Complications of the primary surgery (n=81)

Anastomotic leaks were observed in 21 of 80 patients (26.3%). When the first 20 patients were compared with the last 20 patients, no significant difference was observed in the frequency of an anastomotic leak (9 patients with leak in the first 20 [45.0%] vs. 4 patients with leak in the last 20 [20.0%], P=0.176). However, primary coloanal anastomosis was associated with fewer anastomotic leaks than DCA (21.0% [13 of 62] vs. 44.4% [8 of 18], P=0.067). When only primary coloanal anastomoses were considered, handsewn anastomoses were associated with fewer anastomotic leaks as compared with stapled anastomoses (15.4% [8 of 52] vs. 50.0% [5 of 10], P=0.027). In univariable analyses, a statistically significant correlation was observed for the type of anastomosis (P=0.010), favoring a primary handsewn coloanal anastomosis instead of a stapled anastomosis or DCA (Table 6). Estimated blood loss also showed a statistically significant correlation with anastomotic leak in the univariable analysis (P=0.031). However, both variables did not reach statistical significance in multivariable analysis (Table 7).

Analysis of ALs during follow-up (n=80)a

Anastomotic leaks during follow-up using multivariable logistic regression analysis (n=80)a

Transanal drainage under general anesthesia was required for 14 of the 21 patients (66.7%) to treat the anastomotic leak initially (Table 5). By the end of the study follow-up period, stoma had been created in 5 patients who experienced an anastomotic leak, 3 by end colostomy after abdominoperineal resection and 2 by diverting ileostomy. There were 9 patients (11.1%) who required either dilations under general anesthesia or bougie dilators during a colonoscopy exam to treat anastomotic stenosis.

During the follow-up period, diverting ileostomies were closed a median of 235 days (IQR, 189.5–312.0 days) after primary surgery. At the end of the follow-up period, 69 patients (85.2%) were stoma-free, 8 (9.9%) had an end colostomy, and 4 (4.9%) still had a diverting ileostomy (Fig. 1).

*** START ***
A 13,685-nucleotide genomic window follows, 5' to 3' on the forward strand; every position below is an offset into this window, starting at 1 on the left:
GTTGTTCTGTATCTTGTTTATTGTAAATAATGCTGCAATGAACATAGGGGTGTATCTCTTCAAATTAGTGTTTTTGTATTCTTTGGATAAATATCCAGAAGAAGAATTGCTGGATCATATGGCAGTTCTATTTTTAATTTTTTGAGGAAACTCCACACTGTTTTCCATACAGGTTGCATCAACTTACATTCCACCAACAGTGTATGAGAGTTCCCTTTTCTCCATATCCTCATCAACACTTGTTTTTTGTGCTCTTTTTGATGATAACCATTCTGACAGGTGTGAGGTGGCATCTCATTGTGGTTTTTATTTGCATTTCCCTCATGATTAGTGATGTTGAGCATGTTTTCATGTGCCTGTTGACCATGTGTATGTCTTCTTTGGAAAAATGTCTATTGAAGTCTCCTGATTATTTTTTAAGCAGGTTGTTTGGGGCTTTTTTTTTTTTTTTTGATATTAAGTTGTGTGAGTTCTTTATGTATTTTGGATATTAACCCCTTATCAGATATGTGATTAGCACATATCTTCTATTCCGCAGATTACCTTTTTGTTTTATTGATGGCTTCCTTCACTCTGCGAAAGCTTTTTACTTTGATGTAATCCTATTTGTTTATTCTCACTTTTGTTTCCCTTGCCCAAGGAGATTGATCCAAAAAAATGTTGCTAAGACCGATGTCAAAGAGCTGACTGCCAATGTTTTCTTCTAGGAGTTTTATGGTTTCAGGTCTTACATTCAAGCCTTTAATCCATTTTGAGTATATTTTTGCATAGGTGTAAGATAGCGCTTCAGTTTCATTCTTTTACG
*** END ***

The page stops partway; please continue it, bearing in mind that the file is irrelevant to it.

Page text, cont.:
In this retrospective study examining oncologic outcomes of patients following TaTME, the risk of locoregional recurrence was low (4.9%) after a median postoperative follow-up of 2 years, with 3.7% of multifocal local recurrences. A relatively high risk of anastomotic leak was observed in this cohort, but most patients were stoma free at the end of the follow-up period.

The risk of locoregional recurrence of 4.9% observed in this retrospective study is comparable with some previous studies assessing oncological outcomes after TaTME. Recurrence was observed in 2.0% to 7.6% of patients assessed in previous studies after postoperative follow-up of 15 to 36 months [14, 2328]. One technical aspect that may have contributed to our outcomes was the decision to systematically perform the transanal dissection in pairs of colorectal surgeons. We did this to increase surgeon experience and allow concerted decision-making on dissection plans. This partnering may have contributed to the high rate of complete or near-complete TME observed in this cohort, which is comparable with rates in the literature for TaTME, typically 89% to 100% [17, 23, 24, 2633]. The high rate of successful resection observed in this cohort is also comparable with the results of previous studies using the same composite outcome for open, laparoscopic or transanal rectal resection, with successful rate ranging from 71% to 86.9% [20, 34]. Because completion of TME is correlated with lower locoregional recurrence rates, this may partially explain our oncologic results, namely recurrence rates after TaTME similar to those seen after laparoscopic TME despite using TaTME for more complex resections [1, 2].